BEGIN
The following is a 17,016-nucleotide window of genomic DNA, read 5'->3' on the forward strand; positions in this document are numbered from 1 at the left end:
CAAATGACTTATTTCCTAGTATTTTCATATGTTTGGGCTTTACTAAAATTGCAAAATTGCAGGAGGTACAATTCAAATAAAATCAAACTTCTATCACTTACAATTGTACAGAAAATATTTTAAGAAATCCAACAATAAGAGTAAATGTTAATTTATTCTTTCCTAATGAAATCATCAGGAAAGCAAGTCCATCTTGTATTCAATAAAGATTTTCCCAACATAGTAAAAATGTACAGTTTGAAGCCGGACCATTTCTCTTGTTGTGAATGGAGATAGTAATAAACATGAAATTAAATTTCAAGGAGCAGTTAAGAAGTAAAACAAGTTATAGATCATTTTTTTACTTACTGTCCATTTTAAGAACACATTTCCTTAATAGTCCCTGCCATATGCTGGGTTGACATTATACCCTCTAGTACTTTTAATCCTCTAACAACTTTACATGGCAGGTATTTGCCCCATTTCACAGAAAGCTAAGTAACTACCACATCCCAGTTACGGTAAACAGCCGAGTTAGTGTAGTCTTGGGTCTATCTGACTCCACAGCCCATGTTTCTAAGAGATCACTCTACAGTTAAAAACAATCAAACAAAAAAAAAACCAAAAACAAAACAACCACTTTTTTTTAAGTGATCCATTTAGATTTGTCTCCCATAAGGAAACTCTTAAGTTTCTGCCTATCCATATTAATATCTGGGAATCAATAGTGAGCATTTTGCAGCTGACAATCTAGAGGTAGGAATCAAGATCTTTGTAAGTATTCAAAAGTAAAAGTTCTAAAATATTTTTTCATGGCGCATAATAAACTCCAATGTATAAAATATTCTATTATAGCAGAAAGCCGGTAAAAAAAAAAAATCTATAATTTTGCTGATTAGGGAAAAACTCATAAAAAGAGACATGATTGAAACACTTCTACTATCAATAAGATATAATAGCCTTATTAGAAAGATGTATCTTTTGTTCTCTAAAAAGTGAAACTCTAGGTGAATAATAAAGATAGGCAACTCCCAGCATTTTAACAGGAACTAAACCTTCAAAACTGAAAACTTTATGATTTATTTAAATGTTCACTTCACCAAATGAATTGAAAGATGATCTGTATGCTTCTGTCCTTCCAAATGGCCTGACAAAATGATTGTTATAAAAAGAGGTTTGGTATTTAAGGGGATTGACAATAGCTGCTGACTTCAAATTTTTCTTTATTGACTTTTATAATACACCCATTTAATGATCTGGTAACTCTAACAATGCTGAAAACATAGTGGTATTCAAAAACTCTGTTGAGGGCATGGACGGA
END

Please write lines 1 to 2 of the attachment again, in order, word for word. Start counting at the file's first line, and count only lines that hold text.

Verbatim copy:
The following is a 17,016-nucleotide window of genomic DNA, read 5'->3' on the forward strand; positions in this document are numbered from 1 at the left end:
CAAATGACTTATTTCCTAGTATTTTCATATGTTTGGGCTTTACTAAAATTGCAAAATTGCAGGAGGTACAATTCAAATAAAATCAAACTTCTATCACTTACAATTGTACAGAAAATATTTTAAGAAATCCAACAATAAGAGTAAATGTTAATTTATTCTTTCCTAATGAAATCATCAGGAAAGCAAGTCCATCTTGTATTCAATAAAGATTTTCCCAACATAGTAAAAATGTACAGTTTGAAGCCGGACCATTTCTCTTGTTGTGAATGGAGATAGTAATAAACATGAAATTAAATTTCAAGGAGCAGTTAAGAAGTAAAACAAGTTATAGATCATTTTTTTACTTACTGTCCATTTTAAGAACACATTTCCTTAATAGTCCCTGCCATATGCTGGGTTGACATTATACCCTCTAGTACTTTTAATCCTCTAACAACTTTACATGGCAGGTATTTGCCCCATTTCACAGAAAGCTAAGTAACTACCACATCCCAGTTACGGTAAACAGCCGAGTTAGTGTAGTCTTGGGTCTATCTGACTCCACAGCCCATGTTTCTAAGAGATCACTCTACAGTTAAAAACAATCAAACAAAAAAAAAACCAAAAACAAAACAACCACTTTTTTTTAAGTGATCCATTTAGATTTGTCTCCCATAAGGAAACTCTTAAGTTTCTGCCTATCCATATTAATATCTGGGAATCAATAGTGAGCATTTTGCAGCTGACAATCTAGAGGTAGGAATCAAGATCTTTGTAAGTATTCAAAAGTAAAAGTTCTAAAATATTTTTTCATGGCGCATAATAAACTCCAATGTATAAAATATTCTATTATAGCAGAAAGCCGGTAAAAAAAAAAAATCTATAATTTTGCTGATTAGGGAAAAACTCATAAAAAGAGACATGATTGAAACACTTCTACTATCAATAAGATATAATAGCCTTATTAGAAAGATGTATCTTTTGTTCTCTAAAAAGTGAAACTCTAGGTGAATAATAAAGATAGGCAACTCCCAGCATTTTAACAGGAACTAAACCTTCAAAACTGAAAACTTTATGATTTATTTAAATGTTCACTTCACCAAATGAATTGAAAGATGATCTGTATGCTTCTGTCCTTCCAAATGGCCTGACAAAATGATTGTTATAAAAAGAGGTTTGGTATTTAAGGGGATTGACAATAGCTGCTGACTTCAAATTTTTCTTTATTGACTTTTATAATACACCCATTTAATGATCTGGTAACTCTAACAATGCTGAAAACATAGTGGTATTCAAAAACTCTGTTGAGGGCATGGACGGA